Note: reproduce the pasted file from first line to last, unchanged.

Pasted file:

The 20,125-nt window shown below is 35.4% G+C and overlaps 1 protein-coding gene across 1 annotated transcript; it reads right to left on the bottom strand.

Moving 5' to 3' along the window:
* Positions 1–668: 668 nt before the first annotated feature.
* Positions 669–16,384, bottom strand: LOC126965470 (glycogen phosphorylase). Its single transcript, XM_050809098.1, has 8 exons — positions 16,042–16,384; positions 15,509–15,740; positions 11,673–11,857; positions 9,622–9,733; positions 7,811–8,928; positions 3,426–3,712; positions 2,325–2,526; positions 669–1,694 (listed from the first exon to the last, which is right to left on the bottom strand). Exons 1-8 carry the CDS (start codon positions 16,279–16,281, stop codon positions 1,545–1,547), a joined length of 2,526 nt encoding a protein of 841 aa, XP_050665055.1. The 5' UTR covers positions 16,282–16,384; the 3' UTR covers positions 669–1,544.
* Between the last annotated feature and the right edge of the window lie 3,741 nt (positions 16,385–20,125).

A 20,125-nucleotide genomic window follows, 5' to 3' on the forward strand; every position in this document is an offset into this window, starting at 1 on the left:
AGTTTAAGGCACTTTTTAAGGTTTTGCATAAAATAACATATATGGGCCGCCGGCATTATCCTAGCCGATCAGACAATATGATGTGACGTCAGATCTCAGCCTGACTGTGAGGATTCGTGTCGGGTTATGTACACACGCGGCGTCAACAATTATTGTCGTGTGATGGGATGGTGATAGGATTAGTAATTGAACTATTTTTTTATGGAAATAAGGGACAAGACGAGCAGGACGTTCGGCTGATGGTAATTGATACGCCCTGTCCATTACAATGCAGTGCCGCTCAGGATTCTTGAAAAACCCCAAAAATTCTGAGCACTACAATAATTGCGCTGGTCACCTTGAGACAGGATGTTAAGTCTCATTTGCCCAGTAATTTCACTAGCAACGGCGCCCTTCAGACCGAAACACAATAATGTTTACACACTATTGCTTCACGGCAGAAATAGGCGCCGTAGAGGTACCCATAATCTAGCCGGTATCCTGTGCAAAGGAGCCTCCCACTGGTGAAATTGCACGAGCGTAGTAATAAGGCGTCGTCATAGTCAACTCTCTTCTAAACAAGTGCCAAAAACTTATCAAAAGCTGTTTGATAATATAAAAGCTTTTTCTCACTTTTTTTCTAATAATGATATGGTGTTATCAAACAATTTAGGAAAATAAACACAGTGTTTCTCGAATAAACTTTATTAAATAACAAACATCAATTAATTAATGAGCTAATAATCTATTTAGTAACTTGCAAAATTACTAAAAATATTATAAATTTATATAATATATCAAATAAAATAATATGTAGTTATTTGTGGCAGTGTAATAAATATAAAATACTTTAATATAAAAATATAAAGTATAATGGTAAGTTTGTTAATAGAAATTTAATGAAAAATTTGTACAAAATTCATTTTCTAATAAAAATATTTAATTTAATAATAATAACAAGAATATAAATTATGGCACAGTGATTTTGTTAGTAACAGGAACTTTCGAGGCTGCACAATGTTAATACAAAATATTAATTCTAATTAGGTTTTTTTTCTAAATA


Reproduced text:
The 20,125-nt window shown below is 35.4% G+C and overlaps 1 protein-coding gene across 1 annotated transcript; it reads right to left on the bottom strand.

Moving 5' to 3' along the window:
* Positions 1–668: 668 nt before the first annotated feature.
* Positions 669–16,384, bottom strand: LOC126965470 (glycogen phosphorylase). Its single transcript, XM_050809098.1, has 8 exons — positions 16,042–16,384; positions 15,509–15,740; positions 11,673–11,857; positions 9,622–9,733; positions 7,811–8,928; positions 3,426–3,712; positions 2,325–2,526; positions 669–1,694 (listed from the first exon to the last, which is right to left on the bottom strand). Exons 1-8 carry the CDS (start codon positions 16,279–16,281, stop codon positions 1,545–1,547), a joined length of 2,526 nt encoding a protein of 841 aa, XP_050665055.1. The 5' UTR covers positions 16,282–16,384; the 3' UTR covers positions 669–1,544.
* Between the last annotated feature and the right edge of the window lie 3,741 nt (positions 16,385–20,125).

A 20,125-nucleotide genomic window follows, 5' to 3' on the forward strand; every position in this document is an offset into this window, starting at 1 on the left:
AGTTTAAGGCACTTTTTAAGGTTTTGCATAAAATAACATATATGGGCCGCCGGCATTATCCTAGCCGATCAGACAATATGATGTGACGTCAGATCTCAGCCTGACTGTGAGGATTCGTGTCGGGTTATGTACACACGCGGCGTCAACAATTATTGTCGTGTGATGGGATGGTGATAGGATTAGTAATTGAACTATTTTTTTATGGAAATAAGGGACAAGACGAGCAGGACGTTCGGCTGATGGTAATTGATACGCCCTGTCCATTACAATGCAGTGCCGCTCAGGATTCTTGAAAAACCCCAAAAATTCTGAGCACTACAATAATTGCGCTGGTCACCTTGAGACAGGATGTTAAGTCTCATTTGCCCAGTAATTTCACTAGCAACGGCGCCCTTCAGACCGAAACACAATAATGTTTACACACTATTGCTTCACGGCAGAAATAGGCGCCGTAGAGGTACCCATAATCTAGCCGGTATCCTGTGCAAAGGAGCCTCCCACTGGTGAAATTGCACGAGCGTAGTAATAAGGCGTCGTCATAGTCAACTCTCTTCTAAACAAGTGCCAAAAACTTATCAAAAGCTGTTTGATAATATAAAAGCTTTTTCTCACTTTTTTTCTAATAATGATATGGTGTTATCAAACAATTTAGGAAAATAAACACAGTGTTTCTCGAATAAACTTTATTAAATAACAAACATCAATTAATTAATGAGCTAATAATCTATTTAGTAACTTGCAAAATTACTAAAAATATTATAAATTTATATAATATATCAAATAAAATAATATGTAGTTATTTGTGGCAGTGTAATAAATATAAAATACTTTAATATAAAAATATAAAGTATAATGGTAAGTTTGTTAATAGAAATTTAATGAAAAATTTGTACAAAATTCATTTTCTAATAAAAATATTTAATTTAATAATAATAACAAGAATATAAATTATGGCACAGTGATTTTGTTAGTAACAGGAACTTTCGAGGCTGCACAATGTTAATACAAAATATTAATTCTAATTAGGTTTTTTTTCTAAATA